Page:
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Big Sister of the Year pushes personal boundaries to be a good mentor

BBBSWNC salutes its 2023 Big Brother and Big Sister of the Year – Karla Magaña and Bill Smith. Bill, who lives in Polk County, and Magaña, a Jackson County resident, have both been matched with their Littles for four years.

Karla Magaña has been named BBBSWNC’s Big Sister of the Year for helping her Little Sister Kira work through challenges while also championing BBBS to the Hispanic community in the Cashiers and Highlands area.

Magaña has been “the outlet for Kira that takes her mind off of the challenges and allows her to flourish in new opportunities and learn about herself and what her interests really are,” Danielle Hernandez, BBBS Cashiers & Highlands Senior Program Coordinator, wrote in her nomination.

Additionally, because Magaña continually promotes BBBS in her professional work at the International Friendship Center in Highlands, “the interest and trust in our program from the Hispanic community here has grown tremendously,” Hernandez wrote. “We are seeing more and more families seeking information about the program.”

Magaña first met Kira at Kira’s school four years ago through the BBBS Site-Based Program. Like many new matches, it was a bit awkward at first, Magaña recalled in a recent interview. Kira, who had experienced a lot of loss, was quiet. But things began to perk up after Kira pointed out that she and Magaña have first names that begin with the same letter.
From then on, Kira was her true self, her Big Sister said – “very outgoing,” the kind of person who compliments strangers and asks about their dogs.

A year in, Magaña suggested to Kira’s mother that Magaña and Kira become a match through BBBS’s Community-Based Program, which would allow them to do things off school grounds. That began a series of adventures that include outings that indulge Kira’s love for research, especially outer space. Magaña has helped Kira find local age-appropriate avenues to explore her interest in space, as well as a pathway Kira can pursue to achieve her dream to become an astrophysicist.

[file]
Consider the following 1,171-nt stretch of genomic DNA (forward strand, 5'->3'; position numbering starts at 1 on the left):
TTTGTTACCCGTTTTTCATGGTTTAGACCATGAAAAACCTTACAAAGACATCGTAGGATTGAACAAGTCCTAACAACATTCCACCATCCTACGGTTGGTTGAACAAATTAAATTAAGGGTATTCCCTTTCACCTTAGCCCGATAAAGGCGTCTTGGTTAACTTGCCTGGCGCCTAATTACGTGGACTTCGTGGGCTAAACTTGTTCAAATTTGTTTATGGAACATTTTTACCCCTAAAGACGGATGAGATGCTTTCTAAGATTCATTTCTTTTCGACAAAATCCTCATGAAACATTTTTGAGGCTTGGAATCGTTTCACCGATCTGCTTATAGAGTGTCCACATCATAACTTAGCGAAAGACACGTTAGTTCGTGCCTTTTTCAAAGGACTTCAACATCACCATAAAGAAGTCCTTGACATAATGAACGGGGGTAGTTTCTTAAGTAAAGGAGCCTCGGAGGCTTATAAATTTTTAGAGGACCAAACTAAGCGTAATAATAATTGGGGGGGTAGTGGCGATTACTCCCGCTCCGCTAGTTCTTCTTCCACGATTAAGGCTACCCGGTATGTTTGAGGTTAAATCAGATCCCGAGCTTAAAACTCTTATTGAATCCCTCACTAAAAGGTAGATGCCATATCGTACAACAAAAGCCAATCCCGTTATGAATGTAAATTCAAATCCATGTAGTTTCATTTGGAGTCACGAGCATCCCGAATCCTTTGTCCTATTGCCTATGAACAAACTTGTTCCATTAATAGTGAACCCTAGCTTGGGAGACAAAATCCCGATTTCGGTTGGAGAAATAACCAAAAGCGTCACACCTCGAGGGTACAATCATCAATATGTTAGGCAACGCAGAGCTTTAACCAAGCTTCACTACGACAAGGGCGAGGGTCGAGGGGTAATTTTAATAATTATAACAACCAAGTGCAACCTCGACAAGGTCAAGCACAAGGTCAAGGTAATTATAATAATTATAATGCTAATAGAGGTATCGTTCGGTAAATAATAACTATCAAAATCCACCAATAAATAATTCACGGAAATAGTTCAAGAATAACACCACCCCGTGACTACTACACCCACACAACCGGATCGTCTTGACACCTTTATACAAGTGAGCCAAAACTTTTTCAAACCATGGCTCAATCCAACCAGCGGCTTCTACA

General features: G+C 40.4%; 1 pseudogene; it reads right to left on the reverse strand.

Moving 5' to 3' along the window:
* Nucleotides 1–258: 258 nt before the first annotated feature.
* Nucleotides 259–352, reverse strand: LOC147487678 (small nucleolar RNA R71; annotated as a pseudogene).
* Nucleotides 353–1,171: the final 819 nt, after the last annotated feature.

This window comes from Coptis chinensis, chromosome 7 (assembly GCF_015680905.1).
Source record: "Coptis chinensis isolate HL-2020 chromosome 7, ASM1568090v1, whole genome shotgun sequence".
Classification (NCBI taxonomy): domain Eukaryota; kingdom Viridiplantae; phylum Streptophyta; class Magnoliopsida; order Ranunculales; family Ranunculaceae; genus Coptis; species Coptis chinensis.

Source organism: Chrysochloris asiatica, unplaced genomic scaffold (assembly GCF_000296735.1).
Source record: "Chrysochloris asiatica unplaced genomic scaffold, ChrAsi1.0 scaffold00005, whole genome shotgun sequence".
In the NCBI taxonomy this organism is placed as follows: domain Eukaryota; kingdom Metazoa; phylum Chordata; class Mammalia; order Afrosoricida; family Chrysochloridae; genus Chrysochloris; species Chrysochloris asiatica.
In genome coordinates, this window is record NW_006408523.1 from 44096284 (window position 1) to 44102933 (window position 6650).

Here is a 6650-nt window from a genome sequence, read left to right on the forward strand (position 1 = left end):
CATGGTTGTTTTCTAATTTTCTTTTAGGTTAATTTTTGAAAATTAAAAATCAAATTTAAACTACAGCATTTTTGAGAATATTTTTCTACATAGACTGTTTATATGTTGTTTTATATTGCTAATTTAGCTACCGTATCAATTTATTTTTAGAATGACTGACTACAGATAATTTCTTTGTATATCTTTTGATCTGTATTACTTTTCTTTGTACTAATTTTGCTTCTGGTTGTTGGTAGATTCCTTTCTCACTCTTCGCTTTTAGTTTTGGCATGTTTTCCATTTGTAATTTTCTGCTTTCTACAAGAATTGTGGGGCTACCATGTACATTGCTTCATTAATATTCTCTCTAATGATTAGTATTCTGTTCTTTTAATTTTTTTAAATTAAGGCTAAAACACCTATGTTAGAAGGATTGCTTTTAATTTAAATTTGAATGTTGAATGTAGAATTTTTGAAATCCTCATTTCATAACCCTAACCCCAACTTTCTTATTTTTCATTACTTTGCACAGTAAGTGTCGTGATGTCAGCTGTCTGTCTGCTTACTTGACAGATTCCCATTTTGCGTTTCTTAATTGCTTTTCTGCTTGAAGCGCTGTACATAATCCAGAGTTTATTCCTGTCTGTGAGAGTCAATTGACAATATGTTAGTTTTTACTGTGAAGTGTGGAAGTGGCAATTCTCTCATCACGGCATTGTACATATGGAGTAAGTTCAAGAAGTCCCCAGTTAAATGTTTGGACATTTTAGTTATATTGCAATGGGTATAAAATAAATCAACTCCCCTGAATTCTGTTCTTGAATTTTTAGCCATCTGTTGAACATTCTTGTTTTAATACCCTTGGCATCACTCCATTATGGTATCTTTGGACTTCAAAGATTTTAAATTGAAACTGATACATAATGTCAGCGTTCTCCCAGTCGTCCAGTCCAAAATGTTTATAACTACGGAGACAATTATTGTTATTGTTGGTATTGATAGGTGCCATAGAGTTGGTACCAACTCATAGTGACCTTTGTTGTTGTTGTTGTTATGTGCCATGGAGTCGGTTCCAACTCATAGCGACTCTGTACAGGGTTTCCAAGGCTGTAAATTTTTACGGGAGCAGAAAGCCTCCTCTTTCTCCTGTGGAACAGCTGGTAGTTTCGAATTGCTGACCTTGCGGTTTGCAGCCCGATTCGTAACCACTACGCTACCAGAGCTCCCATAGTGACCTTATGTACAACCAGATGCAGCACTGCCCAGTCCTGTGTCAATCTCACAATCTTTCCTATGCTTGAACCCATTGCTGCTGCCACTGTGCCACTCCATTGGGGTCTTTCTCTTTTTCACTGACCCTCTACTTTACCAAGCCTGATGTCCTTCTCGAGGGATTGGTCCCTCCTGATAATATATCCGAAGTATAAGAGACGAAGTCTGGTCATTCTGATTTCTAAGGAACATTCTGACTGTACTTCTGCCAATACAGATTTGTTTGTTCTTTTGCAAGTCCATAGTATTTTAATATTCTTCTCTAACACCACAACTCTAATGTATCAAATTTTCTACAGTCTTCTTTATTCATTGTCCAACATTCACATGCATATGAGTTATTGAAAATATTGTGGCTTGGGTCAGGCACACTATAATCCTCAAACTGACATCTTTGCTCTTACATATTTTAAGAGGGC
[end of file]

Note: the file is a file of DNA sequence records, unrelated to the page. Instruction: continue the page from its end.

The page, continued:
Under Magaña’s guidance, Kira has begun to explore new worlds. Magaña, a native of Mexico who learned English as a second language, noted Kira’s openness, after initial reluctance, to learning more about her Big Sister’s Mexican heritage. “The other day we were in the park, and there were signs in English and Spanish and she started reading them in Spanish,” Magaña said. “She’s more open to my culture and learning about other cultures as well.”

Last year, Kira and Magaña stepped outside their comfort zones several times, Hernandez wrote. Kira, who loves animals, wanted to go horseback riding, “and while both Karla and Kira were incredibly nervous, scared even,” Hernandez stated, “they both took the reins with all their confidence. And had an incredible experience learning to ride and control their horses.”

Later in the year, they challenged their fears of heights and speed by going ziplining. Demonstrating to Kira “that you can do anything you put your mind to,” Magaña completed the line set with a 100-foot zip, Hernandez said.

And they skateboard – well, Kira does.

“I sit on my skate and just go downhill,” Magaña said, laughing. “I see how passionate she is about it, and I don’t want her to lose that excitement. I want to teach her it’s OK to be afraid and push your boundaries. You just have to keep trying to get better. So I can’t give up now.”

Kira “is somebody that everybody should have in their life,” her Big Sister said. “She’s a loyal friend, she’s always going to have your back. She advocates when she sees something wrong. When someone is bullying or bothering her friends, she steps up for them. She’s brave – a lot braver than I am. She makes me want to be the better version of myself because I know she is watching.”

“They just mesh like real sisters. She’s like part of our family now,” Kira’s mother wrote in the nomination. She said Magaña, whose work at the International Friendship Center includes facilitating a support group for mostly single, immigrant mothers, has helped Kira’s self-confidence grow. “She is an amazing example for Kira in what a good education and hard work can get you.”

To learn more about Big Brothers Big Sisters of Western North Carolina, visit bbbswnc.org. To become a Big or enroll a child in the Cashiers-Highlands area, contact Hernandez at cashiers@bbbswnc.org or (828) 399-9133.

For more, contact Hernandez or BBBSWNC Communications Coordinator Paul Clark at paulc@bbbswnc or (828) 776-1627.

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